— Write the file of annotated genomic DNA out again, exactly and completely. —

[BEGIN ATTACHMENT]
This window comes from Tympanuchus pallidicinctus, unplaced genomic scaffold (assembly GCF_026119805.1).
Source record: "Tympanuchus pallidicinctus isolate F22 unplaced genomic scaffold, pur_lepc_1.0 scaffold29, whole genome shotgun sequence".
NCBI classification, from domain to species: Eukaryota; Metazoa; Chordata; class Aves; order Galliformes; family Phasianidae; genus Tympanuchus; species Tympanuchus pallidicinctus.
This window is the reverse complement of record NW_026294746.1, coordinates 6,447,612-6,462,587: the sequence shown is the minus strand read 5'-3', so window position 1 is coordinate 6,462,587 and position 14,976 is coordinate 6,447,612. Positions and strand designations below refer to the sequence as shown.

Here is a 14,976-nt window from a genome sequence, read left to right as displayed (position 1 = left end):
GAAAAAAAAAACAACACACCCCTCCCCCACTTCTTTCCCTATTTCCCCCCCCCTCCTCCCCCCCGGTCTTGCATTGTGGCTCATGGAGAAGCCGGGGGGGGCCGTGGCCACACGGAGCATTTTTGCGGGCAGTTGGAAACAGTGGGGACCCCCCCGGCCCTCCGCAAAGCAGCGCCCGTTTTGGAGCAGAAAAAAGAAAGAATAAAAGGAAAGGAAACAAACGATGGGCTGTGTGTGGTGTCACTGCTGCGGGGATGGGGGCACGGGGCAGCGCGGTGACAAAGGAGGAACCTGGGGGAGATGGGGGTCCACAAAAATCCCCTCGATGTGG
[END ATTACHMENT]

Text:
This window comes from Tympanuchus pallidicinctus, unplaced genomic scaffold (assembly GCF_026119805.1).
Source record: "Tympanuchus pallidicinctus isolate F22 unplaced genomic scaffold, pur_lepc_1.0 scaffold29, whole genome shotgun sequence".
NCBI classification, from domain to species: Eukaryota; Metazoa; Chordata; class Aves; order Galliformes; family Phasianidae; genus Tympanuchus; species Tympanuchus pallidicinctus.
This window is the reverse complement of record NW_026294746.1, coordinates 6,447,612-6,462,587: the sequence shown is the minus strand read 5'-3', so window position 1 is coordinate 6,462,587 and position 14,976 is coordinate 6,447,612. Positions and strand designations below refer to the sequence as shown.

Here is a 14,976-nt window from a genome sequence, read left to right as displayed (position 1 = left end):
GAAAAAAAAAACAACACACCCCTCCCCCACTTCTTTCCCTATTTCCCCCCCCCTCCTCCCCCCCGGTCTTGCATTGTGGCTCATGGAGAAGCCGGGGGGGGCCGTGGCCACACGGAGCATTTTTGCGGGCAGTTGGAAACAGTGGGGACCCCCCCGGCCCTCCGCAAAGCAGCGCCCGTTTTGGAGCAGAAAAAAGAAAGAATAAAAGGAAAGGAAACAAACGATGGGCTGTGTGTGGTGTCACTGCTGCGGGGATGGGGGCACGGGGCAGCGCGGTGACAAAGGAGGAACCTGGGGGAGATGGGGGTCCACAAAAATCCCCTCGATGTGG